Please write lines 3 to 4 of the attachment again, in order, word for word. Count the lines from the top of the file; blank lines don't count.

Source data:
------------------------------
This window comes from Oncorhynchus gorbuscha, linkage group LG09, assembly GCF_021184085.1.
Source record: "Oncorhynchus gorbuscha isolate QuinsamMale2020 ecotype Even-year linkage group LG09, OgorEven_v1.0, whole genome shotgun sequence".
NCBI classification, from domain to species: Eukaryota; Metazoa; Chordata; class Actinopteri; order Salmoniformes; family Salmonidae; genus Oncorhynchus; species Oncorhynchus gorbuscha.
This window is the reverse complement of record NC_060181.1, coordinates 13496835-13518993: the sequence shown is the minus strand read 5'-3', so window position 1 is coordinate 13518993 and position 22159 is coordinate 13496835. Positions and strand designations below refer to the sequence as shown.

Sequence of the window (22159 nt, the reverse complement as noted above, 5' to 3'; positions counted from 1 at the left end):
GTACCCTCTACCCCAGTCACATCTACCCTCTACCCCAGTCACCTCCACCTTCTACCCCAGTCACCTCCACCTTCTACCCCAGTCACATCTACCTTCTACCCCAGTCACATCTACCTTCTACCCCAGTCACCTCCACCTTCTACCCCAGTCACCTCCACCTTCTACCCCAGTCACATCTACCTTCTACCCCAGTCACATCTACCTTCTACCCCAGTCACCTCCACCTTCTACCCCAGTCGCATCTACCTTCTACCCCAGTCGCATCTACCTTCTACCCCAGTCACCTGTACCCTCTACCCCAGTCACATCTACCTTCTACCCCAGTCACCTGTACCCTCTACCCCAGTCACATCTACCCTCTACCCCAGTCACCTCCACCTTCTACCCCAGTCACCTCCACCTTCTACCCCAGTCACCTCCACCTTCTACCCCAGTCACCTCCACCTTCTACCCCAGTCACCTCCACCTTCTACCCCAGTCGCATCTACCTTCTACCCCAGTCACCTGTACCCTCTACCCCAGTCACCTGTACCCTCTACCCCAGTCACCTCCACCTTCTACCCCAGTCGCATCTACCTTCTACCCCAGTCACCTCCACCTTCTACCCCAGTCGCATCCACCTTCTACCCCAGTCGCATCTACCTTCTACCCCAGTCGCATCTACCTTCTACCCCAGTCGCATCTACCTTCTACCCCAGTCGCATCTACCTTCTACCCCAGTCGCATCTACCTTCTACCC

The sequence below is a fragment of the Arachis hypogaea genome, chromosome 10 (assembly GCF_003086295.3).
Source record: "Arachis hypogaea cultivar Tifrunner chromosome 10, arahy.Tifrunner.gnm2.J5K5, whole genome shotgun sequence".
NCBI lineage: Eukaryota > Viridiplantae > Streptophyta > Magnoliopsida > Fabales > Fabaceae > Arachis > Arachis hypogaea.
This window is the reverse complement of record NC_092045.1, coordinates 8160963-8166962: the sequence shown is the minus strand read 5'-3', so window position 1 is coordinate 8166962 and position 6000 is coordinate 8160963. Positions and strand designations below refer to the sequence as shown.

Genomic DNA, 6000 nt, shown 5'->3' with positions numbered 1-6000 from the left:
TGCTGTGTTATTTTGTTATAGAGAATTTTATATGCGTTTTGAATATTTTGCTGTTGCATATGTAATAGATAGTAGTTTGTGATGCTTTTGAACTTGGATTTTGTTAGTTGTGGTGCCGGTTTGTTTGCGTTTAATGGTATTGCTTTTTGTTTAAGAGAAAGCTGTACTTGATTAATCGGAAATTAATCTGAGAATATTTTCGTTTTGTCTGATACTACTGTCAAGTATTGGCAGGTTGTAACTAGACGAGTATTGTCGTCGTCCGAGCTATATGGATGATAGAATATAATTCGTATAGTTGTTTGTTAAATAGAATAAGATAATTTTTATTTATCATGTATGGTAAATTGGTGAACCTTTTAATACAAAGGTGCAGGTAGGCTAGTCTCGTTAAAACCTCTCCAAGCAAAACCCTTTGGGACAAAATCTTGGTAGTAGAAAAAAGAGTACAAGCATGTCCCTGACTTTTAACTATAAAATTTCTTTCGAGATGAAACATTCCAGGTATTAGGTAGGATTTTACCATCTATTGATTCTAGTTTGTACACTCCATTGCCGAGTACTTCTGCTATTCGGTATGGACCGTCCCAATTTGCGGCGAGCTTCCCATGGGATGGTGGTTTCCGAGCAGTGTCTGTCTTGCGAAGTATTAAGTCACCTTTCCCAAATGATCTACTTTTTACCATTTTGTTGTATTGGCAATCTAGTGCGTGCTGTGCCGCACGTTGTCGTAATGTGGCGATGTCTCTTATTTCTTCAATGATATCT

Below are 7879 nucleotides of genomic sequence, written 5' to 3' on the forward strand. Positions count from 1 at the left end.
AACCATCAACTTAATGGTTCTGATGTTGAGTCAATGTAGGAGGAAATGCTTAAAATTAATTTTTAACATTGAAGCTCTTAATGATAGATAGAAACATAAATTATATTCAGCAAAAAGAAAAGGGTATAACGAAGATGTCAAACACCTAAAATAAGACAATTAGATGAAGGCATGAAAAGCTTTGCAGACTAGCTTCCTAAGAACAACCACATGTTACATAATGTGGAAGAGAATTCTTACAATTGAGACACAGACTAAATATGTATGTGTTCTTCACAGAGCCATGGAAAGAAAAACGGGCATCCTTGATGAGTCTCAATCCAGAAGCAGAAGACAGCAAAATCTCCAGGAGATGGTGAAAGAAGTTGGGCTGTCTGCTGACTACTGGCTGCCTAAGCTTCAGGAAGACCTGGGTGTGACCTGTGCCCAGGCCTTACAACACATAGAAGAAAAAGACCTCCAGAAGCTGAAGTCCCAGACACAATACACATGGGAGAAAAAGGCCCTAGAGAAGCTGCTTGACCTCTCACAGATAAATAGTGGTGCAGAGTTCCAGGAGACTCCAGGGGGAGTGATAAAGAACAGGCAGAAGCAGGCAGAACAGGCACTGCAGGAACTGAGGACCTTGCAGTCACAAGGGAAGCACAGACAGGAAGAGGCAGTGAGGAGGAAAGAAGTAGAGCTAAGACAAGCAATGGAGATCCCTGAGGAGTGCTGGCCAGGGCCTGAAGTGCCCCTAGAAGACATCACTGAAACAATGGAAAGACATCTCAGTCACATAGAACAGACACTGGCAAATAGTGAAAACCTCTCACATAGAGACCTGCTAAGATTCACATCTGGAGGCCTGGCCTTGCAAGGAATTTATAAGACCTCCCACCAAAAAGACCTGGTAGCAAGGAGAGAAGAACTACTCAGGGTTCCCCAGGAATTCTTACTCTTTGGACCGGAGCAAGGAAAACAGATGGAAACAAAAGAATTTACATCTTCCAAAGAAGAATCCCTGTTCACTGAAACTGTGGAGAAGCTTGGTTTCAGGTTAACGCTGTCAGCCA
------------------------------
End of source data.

NCBI classification, from domain to species: Eukaryota; Metazoa; Chordata; class Actinopteri; order Salmoniformes; family Salmonidae; genus Oncorhynchus; species Oncorhynchus gorbuscha.
This window is the reverse complement of record NC_060181.1, coordinates 13496835-13518993: the sequence shown is the minus strand read 5'-3', so window position 1 is coordinate 13518993 and position 22159 is coordinate 13496835. Positions and strand designations below refer to the sequence as shown.